No, there was not. There was nothing like Lamella or Kraków Art House. It was truly a unique platform that attracted so many people because of its magic. I think it was one of the first openly queer space dedicated to contemporary art practices in Poland. The most relevant thing for me was to host events in my house, it has always been my dream to run a space on my own terms with like-minded friends. I withdrew from the art scene and disconnected with the central point in Poland—Warsaw, where everything was happening. At the same time, I wanted to create a space that would not compromise with neoliberal modes of production and aesthetics. I wanted to be free from competitiveness and career rush. I was looking for original ideas that like mine, would derive from personal stories, from unique experiences and dreams. My idea was to make this local space vibrant, queer and truly avant-garde. And it was a great success.
So, coming from a choreography background, I was working with my friends more by choreographing the community, meaning dealing with time, in the sense of running events that do not have a defined time frame—for instance by announcing that things would start after sunset and end before the sunrise. We were working with poetic notions of time and space. It was a space, actually a home, where you could stay after the event, where you could really talk and exchange thoughts, where you could also date, flirt, and sometimes even make love.
In 2018, Kraków Art House was closed down. Why?
It was closed down last year due to the gentrification process and conflicts with the investor, which was a personal tragedy for me because I offered them to collaborate and work with the heritage of the house. My idea was to make this place a unique space in the city, different from other gentrified areas, hotels and hipster locations. They were interested in developing a project with me and I was aiming for a space that would include contemporary art and a healing center, as well as a constant work with the community. We were already having discussions about it and it seemed like a great project to carry out together. But in the end they decided to move on without me, without respecting my authorship rights. I brought the case to the court and of course failed. It was a very exhausting procedure for me.
The notion of “house” implies a hospitable relation, which you constructed in your time at the Kraków Art House. In recent years the notion of hospitality has started to be used as a curatorial framework to analyze the current sociopolitical context. Whoever claims curatorial responsibility can appear in the role of host, while the invited—artists, audiences but also exhibits—can take on that of the guest. These roles continuously change in relation to one another, implying asymmetries and dependencies. How was your experience in being both an artist and a curator? Which are the limits and the spaces for possibilities for this twofold role?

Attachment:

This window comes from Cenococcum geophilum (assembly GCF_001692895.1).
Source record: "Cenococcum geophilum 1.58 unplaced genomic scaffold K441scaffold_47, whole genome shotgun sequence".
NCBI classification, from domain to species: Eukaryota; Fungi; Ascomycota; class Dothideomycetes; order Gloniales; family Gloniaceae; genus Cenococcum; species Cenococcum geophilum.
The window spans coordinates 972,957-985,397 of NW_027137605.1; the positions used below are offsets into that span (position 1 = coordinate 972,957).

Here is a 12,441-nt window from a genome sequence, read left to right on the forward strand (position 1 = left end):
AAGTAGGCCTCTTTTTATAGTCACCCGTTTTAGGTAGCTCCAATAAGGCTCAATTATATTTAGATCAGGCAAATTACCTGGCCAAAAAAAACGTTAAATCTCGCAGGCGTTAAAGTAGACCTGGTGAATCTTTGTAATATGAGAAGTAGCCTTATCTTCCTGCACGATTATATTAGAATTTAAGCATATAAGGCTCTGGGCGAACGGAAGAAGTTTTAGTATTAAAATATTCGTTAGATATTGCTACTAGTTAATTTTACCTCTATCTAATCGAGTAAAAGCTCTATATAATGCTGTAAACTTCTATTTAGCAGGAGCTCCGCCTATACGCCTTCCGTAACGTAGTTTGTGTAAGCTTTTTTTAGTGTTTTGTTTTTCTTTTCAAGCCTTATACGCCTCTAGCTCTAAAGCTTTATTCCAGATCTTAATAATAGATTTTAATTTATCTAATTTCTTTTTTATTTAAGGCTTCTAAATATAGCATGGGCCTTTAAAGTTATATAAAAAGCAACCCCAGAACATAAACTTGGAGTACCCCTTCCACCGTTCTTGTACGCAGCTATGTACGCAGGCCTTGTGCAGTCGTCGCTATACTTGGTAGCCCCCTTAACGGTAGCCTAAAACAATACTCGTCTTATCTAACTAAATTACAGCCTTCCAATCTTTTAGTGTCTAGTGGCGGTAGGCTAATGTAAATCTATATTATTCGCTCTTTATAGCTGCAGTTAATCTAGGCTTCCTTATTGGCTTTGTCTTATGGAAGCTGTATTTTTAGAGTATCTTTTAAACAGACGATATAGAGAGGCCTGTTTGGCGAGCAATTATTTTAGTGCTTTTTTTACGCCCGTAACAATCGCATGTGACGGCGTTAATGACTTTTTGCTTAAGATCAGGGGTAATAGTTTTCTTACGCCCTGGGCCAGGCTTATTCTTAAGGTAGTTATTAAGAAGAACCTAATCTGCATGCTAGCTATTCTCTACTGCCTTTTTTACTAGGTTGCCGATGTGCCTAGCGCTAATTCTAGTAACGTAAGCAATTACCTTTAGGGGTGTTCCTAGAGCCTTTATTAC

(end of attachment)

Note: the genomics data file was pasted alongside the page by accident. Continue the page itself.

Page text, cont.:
I found myself being the mother of the house and of the Lamella collective, a role that I truly enjoyed. Being the host/curator was sometimes exhausting, because it involved both the conceptual and the practical work. The production in a house as such demands special care and time. It was a one hundred years old house, with no elevator. Imagine the staircase! The practice of hosting had a strong impact on my artistic research. It naturally became part of it, and I see my performances as curating experiences. It is also interesting to look at the roles of hosts and guests, try to switch them, make others take the initiative, play with tasks and responsibilities. As a host you get to gain certain knowledge of the production, so you can easily understand what artists need to deliver in their work and what audiences need to feel safe/home. Moreover, the functions of host/guest were also embodied by the public: we made people fall in love with the house, so they could also feel responsible for the space and contribute with their ideas. They did follow the choreography of the house and its magic. This does not happen—and will never happen—in the institutional spaces of art. I am very thankful to the community that created this space, it was truly one of the most beautiful and creative time of my life.
What was the history of the house?